Draught Diversions is the catchall label for mini-rants, think-pieces, and posts that don’t just focus on one beer here at The Tap Takeover. We hope you don’t grow too weary of the alcohol alliterative names we use…
Here’s a change of locale for a brewery post, North of the US border in fact. For my job, I’ve traveled fairly frequently this year to the tune of about one business trip per month. I don’t always have time or the opportunity to do much more than stick to the work/conference schedule for these business trips, but on one recent occasion, a brewery was literally across the street from where I was spending much of my time, so I of course had to visit. The location? Toronto, Ontario, Canada. The brewery? Steam Whistle Brewing.
Toronto is one of the Great North American cities and is Joe Shuster and Jerry Siegel’s inspiration for the fictional DC Comics city of Metropolis, home to the Daily Star (now Planet) and of course Superman. Be that as it may, at the hub of downtown Toronto is the Metro Toronto Convention Center (where I was spending much of my time), Rogers Centre (home of the Toronto Blue Jays), and the world famous CN Tower. Near all those locations, directly across the street from the MTCC and adjacent to the CN Tower is Steam Whistle Brewing, which occupies an historic railway Roundhouse, thus the name Steam Whistle.
Steam Whistle is a relatively small brewery, especially in terms of what they produce. That focus; however, on ingredients, process, and care has allowed the founders of the brewery to create a delicious Pilsner.
Walking in, the first thing I noticed was how bright and inviting the brewery was. There were some tables in the back near the brew tanks and a nice bar with friendly bartenders. Also noticeable – only two taps. That’s right, Steam Whistle only pours two beers – a Pilsner and an unfiltered version of the Pilsner. In essence, just one beer. And one beer using the tried and true four simple ingredients of a classic beer (from the “our beer” page on Steam Whistle’s Web site):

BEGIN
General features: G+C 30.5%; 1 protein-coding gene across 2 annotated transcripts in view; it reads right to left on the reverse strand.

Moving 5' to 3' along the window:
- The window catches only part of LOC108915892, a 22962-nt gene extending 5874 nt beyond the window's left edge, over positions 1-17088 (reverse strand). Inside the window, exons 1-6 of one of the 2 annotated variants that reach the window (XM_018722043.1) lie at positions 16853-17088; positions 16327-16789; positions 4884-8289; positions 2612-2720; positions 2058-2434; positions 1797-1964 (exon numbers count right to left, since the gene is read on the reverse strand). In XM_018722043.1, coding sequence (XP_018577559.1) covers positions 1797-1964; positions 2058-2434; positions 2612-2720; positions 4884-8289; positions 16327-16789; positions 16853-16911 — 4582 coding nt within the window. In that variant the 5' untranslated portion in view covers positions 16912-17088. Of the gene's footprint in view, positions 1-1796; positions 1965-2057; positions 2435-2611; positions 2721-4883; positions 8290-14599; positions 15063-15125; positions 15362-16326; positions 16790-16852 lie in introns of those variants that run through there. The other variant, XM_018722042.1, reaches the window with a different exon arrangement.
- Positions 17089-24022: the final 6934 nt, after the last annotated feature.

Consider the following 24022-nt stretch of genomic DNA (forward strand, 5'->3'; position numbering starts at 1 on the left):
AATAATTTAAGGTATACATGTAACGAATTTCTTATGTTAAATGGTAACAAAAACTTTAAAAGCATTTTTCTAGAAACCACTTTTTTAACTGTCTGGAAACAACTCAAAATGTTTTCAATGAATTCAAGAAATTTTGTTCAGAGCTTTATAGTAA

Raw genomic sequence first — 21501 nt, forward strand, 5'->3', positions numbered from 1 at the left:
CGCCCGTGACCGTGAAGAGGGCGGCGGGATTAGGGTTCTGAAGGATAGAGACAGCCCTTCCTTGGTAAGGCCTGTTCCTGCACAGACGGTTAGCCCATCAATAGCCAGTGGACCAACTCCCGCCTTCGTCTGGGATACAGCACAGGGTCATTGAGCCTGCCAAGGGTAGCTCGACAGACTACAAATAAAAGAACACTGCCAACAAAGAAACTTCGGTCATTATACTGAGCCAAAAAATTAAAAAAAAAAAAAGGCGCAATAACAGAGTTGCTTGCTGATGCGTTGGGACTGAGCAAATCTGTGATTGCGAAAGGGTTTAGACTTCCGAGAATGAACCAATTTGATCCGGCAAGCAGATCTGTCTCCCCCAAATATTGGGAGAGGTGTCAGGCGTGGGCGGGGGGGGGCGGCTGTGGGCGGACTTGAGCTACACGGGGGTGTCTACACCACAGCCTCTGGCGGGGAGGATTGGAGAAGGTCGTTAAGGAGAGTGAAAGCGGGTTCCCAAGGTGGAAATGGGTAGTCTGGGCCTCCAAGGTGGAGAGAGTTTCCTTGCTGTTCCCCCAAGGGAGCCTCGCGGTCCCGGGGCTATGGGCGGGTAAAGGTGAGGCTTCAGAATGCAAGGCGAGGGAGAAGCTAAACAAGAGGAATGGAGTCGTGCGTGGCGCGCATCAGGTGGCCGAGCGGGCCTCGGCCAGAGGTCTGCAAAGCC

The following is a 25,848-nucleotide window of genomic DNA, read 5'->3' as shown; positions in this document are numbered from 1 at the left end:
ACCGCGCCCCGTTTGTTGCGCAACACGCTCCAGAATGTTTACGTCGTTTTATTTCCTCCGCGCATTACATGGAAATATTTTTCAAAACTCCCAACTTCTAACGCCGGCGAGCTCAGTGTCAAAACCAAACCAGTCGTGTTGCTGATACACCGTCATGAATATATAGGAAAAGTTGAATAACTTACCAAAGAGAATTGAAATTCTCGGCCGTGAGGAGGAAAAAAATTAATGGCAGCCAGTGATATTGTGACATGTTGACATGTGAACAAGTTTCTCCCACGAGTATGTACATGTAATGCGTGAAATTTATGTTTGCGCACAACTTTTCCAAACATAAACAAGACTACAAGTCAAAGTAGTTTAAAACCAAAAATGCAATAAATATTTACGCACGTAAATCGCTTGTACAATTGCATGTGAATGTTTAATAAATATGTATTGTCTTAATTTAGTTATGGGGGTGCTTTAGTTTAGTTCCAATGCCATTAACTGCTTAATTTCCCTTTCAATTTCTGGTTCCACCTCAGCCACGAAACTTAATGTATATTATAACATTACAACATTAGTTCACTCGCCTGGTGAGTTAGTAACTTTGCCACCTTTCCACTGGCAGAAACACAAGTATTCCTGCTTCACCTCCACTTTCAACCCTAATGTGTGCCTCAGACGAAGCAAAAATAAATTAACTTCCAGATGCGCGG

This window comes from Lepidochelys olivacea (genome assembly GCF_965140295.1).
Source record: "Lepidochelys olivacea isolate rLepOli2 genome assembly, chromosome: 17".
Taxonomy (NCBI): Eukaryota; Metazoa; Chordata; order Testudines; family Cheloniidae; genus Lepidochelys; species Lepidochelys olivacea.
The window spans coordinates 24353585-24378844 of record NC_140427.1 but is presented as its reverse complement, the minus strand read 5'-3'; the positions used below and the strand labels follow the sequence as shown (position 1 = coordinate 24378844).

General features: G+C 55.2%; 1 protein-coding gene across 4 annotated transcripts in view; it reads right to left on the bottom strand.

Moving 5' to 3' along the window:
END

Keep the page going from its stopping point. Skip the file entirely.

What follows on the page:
Steam Whistle is one of the only remaining Pilsners in the world that still adheres to the strict standards of the Bavarian Purity Act of 1516. We brew using only pure spring water, malted barley, hops and yeast. No corn syrup, no foam enhancers, no artificial preservatives.
The brewery has received several awards, including Toronto’s best microbrewery as well as other awards for the beer, for the brewery, as a workplace, and for how green/environmentally conscientious the brewery is. But to win those awards on essentially one beer is pretty fascinating. Sure, untappd will show other beers the brewery has made as one offs, but by and large Steam Whistle staked its reputation on a finely crafted Pilsner.
…and what a delicious Pilsner it is (my untappd check in). The convention center had cans of the beer for one of the evening events, but I wanted to wait to try the beer fresh at the brewery and I’m glad I did. I haven’t had too many Canadian beers so I wasn’t sure how they’d compare to beers from America or Germany. But this beer, in its fresh from tap pour is absolutely fantastic and one of the better Pilsners I’ve had recently. This is a treat of a beer that shows just how simple basic ingredients can create an elegantly crafted beer at the hands of a master. Of course, I’ve been on a Pilsner kick for the past couple of months so that may have factored into how receptive my taste buds were to the beer, if I’m being totally fair.
The first day I visited I had the large pour of the Pilsner. The brewery is, as I said, a great space and with the international nature of Toronto, naturally going to attract people from all over the world by virtue of its location. I had the chance to chat with a chap from Scotland about the beer and other worldly things. I was about halfway through my beer when the brewery filled up very quickly. A Toronto Blue Jays game had just concluded and as I was exiting, there was a line to get into the brewery since it was at maximum capacity. I suspect they have this problem very often.
The second day, just before jumping on the train to the airport, I had the unfiltered version of the Pilsner (my untappd check in) which I enjoyed even more than the standard Pilsner.
I remarked to the bartender how delicious the beer was and lamented the fact that Steam Whistle is only available in Canada and not in the States. He said that may be changing. If the brewers are able to maintain the flavor and a hint of the freshness in the beer as it journeys across the border, that will be good thing for fans of well-crafted Pilsner in the US.
I don’t know how many folks reading this will be visiting Toronto, but I can without hesitation heartily recommend a visit to Steam Whistle Brewing.